'Gay Grand Duke keeps Paris guessing' and other golden oldies
A collection of 50 ‘gay’ vintage adverts and newspaper articles from 1900s – 1950s is currently up for sale
If you were to see the headline ‘Half of Berlin gay as other half starves’ today you may well be surprised.
While the title ‘Gay Grand Duke keeps Paris guessing’ would sound like an exciting celebrity revelation nowadays.
Sadly these headlines aren’t from a glossy celeb magazine, but are from a collection of articles published in major metropolitan newspapers during the early half of the 20th century.
Now someone has gathered a collection of 50 ‘gay’ vintage full page adverts and newspaper articles from 1900s – 1950s and is putting it up for sale.
You can see a selection below. But some of our other favories include ‘The gay return of the shuttlecock’ from the San Francisco Chronicle in 1923 while the New York Times headline ‘The gayest week of New York’s social season’ actually wasn’t about the city’s pride festival.
Meanwhile with gay marriage equality being debated everywhere from USA to Croatia, you might think ‘Those queer weddings’ is a current headline. But in fact it’s on top of an old report on strange marriage customs from the past.
All the presentations are comical, ironic and offer you an insightful peak into the early 20th century.
Of course, this meaning of the term ‘gay’ was used in everyday popular culture right up to the late 1960s – remember the Flintstones theme tune?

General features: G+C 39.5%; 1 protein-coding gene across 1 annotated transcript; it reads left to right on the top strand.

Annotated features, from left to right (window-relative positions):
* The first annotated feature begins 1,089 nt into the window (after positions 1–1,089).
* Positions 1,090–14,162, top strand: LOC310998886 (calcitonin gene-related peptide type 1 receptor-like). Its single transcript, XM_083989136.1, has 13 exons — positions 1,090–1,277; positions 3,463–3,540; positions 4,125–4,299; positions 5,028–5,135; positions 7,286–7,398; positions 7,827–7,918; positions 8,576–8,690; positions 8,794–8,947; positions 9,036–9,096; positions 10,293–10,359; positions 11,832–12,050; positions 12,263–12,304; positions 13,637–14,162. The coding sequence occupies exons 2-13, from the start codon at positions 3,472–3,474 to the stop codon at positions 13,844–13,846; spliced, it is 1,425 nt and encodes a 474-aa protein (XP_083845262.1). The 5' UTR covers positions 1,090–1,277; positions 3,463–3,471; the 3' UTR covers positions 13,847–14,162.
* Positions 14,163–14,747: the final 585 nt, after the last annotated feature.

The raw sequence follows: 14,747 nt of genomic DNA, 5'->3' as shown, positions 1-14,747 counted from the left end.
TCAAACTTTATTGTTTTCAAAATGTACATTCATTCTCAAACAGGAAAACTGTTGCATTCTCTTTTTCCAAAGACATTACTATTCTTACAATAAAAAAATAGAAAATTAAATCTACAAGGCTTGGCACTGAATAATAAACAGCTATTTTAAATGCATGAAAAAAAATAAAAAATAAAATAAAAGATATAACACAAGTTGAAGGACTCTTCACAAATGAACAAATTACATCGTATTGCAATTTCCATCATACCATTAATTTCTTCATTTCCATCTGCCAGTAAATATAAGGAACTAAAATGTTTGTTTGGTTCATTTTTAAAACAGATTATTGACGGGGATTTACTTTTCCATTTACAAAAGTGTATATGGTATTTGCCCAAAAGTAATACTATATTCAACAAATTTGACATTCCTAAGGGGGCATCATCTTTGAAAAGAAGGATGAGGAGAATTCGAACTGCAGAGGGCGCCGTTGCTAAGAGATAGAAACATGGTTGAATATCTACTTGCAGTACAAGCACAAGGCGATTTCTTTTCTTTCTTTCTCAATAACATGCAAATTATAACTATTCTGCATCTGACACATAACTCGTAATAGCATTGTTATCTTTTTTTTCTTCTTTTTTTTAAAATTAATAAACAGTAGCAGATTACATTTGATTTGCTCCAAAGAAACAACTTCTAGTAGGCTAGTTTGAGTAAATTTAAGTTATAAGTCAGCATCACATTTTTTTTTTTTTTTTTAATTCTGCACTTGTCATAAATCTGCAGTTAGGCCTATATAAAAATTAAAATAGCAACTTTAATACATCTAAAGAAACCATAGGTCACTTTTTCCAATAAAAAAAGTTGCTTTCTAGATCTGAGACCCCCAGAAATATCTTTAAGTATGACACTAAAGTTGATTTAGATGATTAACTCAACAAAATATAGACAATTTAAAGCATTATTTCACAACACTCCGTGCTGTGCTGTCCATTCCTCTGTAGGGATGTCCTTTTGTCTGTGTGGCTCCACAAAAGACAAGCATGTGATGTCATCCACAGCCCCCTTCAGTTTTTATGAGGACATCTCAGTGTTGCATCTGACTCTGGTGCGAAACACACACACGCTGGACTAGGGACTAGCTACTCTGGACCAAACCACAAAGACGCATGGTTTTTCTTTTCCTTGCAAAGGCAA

As well as The Flintstones, the word was used widely in theatre and Hollywood, with the Ivor Novello musical Gay’s the Word and the Fred Astaire movie The Gay Divorcee.
In the 1938 movie Bringing Up Baby, when asked why he is wearing women’s clothing, the character played by Cary Grant, famously replied: ‘Because I just went gay all of a sudden!’
Many believe the new sense of gay, meaning homosexual, was quite recent, when in fact it dates at least to the 1920s and perhaps even earlier.
This early existence is as a slang and self-identifying code word among the LGBT community, only entering the mainstream of English in the late 1960s.
The original collection is priced at $2,500 (â‚¬2,000). All pieces in the collection are suitable for framing.
If you are interested in buying, or want more information you can contact the seller here.
See a slideshow of a sample of the collection below: